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Anna checks the lists to see if her husband is dead or alive.

Anna checks the lists to see if her husband is dead or alive.

“Katyn” is a beautifully shot film, chronicling a chapter of World War II history that I don’t think many people know about.   I didn’t know about it, anyway.   “Katyn” doesn’t waste any time explaining either, perhaps because it was made in Poland, and I think if you’re Polish, nobody needs to explain the Katyn massacre to you.

But for the rest of us, here’s what it’s helpful to know:  In September 1939, just days after the Nazis invaded Poland from the south and west, the Soviets invaded from the east.   The Soviets took Polish officers and intellectuals as prisoners of war, and then executed them in the Katyn forest.   When the war was over, the Polish government, a puppet of the Soviets behind the Iron Curtain, blamed the massacre on the Nazis.   It wasn’t until the 1990s that the Soviet government admitted to the Katyn massacre.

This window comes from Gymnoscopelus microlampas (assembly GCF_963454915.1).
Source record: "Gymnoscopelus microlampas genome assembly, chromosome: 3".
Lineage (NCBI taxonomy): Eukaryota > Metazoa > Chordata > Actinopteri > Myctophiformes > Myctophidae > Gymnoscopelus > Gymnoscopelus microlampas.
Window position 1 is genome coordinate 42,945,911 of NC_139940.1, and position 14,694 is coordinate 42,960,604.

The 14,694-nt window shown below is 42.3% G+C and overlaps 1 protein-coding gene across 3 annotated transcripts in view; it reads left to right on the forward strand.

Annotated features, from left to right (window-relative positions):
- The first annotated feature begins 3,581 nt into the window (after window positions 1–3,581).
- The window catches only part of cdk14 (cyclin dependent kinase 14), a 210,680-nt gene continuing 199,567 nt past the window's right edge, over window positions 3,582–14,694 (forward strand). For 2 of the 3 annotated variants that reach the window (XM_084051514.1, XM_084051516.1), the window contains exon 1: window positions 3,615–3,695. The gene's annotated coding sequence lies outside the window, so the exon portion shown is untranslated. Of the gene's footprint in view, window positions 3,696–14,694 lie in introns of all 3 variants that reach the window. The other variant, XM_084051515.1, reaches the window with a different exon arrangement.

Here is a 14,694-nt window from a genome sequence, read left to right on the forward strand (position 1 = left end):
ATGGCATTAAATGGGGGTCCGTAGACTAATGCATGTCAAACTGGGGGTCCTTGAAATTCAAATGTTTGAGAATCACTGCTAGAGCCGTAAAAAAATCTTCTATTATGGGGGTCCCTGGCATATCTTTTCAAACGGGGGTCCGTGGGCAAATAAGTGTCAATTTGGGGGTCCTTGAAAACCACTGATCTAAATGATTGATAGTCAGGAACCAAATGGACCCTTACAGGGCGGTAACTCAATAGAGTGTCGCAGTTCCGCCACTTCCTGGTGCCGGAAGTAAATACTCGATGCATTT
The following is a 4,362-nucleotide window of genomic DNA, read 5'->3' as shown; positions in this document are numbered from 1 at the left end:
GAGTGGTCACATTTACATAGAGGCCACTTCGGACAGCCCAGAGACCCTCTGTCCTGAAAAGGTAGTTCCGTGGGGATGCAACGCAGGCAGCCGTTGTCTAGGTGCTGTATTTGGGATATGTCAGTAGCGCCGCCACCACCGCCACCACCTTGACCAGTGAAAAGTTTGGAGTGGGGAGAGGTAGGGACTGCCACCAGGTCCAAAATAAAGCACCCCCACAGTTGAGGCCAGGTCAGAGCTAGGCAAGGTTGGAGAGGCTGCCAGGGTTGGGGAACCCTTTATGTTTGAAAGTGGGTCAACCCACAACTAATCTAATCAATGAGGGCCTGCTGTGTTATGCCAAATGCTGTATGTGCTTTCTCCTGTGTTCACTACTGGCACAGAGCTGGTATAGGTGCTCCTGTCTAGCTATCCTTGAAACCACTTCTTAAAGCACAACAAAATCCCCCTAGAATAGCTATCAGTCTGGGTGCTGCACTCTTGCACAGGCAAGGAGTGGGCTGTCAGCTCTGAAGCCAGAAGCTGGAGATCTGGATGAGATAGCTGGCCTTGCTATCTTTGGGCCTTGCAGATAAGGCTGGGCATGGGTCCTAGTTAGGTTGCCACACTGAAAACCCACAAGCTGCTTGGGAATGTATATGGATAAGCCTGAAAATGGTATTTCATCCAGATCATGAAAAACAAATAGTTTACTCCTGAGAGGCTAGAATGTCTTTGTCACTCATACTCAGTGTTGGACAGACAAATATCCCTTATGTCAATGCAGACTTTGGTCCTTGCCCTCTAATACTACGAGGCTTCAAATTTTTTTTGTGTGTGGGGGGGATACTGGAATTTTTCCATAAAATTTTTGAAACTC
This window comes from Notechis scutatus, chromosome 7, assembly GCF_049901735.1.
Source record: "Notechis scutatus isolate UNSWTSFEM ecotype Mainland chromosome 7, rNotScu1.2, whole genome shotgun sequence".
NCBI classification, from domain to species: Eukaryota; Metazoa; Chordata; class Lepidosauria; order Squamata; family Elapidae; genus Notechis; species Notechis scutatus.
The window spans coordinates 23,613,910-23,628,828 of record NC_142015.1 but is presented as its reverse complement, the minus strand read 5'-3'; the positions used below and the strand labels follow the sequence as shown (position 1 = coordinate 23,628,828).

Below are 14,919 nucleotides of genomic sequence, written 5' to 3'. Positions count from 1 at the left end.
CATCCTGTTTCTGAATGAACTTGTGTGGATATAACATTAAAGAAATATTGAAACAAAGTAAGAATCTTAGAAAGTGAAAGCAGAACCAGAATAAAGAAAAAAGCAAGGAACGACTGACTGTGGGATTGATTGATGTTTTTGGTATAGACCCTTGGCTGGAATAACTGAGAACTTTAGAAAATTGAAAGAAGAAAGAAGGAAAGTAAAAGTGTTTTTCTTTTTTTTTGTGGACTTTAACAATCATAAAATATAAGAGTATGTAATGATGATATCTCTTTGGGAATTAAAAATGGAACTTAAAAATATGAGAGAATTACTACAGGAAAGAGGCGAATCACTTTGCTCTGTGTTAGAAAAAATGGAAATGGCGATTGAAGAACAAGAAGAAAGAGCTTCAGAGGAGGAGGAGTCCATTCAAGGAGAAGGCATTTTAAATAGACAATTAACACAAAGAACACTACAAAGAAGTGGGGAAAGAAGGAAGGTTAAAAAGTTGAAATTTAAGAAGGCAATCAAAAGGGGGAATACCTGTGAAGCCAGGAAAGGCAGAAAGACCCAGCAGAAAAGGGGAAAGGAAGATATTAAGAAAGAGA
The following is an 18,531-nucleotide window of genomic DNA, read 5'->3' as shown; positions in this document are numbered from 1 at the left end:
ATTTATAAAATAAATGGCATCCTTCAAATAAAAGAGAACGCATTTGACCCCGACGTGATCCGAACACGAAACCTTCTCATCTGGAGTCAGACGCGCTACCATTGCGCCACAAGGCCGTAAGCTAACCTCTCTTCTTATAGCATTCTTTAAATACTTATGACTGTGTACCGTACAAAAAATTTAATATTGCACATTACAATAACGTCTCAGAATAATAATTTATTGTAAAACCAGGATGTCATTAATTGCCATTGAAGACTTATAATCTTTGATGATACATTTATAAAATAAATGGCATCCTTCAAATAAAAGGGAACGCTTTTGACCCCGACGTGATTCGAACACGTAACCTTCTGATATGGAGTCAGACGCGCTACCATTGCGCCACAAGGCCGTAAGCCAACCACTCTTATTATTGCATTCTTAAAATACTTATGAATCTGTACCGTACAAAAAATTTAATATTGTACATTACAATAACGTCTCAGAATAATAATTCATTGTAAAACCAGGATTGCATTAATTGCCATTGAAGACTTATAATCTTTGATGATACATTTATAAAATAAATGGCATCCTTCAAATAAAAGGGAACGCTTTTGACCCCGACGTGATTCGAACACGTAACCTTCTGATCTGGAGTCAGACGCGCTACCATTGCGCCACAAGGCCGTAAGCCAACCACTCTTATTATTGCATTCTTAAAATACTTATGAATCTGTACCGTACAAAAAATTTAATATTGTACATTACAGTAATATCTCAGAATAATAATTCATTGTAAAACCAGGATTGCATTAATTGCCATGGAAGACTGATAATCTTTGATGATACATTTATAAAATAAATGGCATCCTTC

“Katyn,”  the movie is about the massacre, but mostly it’s about the women, the children, the daughters and grandmothers that are left after their men have been shot and buried in the forest.   The plot isn’t too compelling –characters come and go, with a few more central than others.   Some cling to the truth, others cling to the party line, all in the name of survival.  There’s Anna (Maja Ostaszewskaho looks like Laura Dern,)  the wife of Andzrej, who is killed in the camp, though he is mistaken for another man on the lists.   That man is Jerzy, who joins the Soviet Secret Police after the War, until he’s had as much of the lies about the massacre as he can take.

Survival is really what “Katyn” is about.  Of course the massacre is at the middle of everything, but really it’s a movie about enduring, clinging to hope, listening to lists of names and hoping your man’s isn’t on it, and then it’s about deciding to cling to the truth — or letting the truth fall under the tracks of the tanks in the name of survival.

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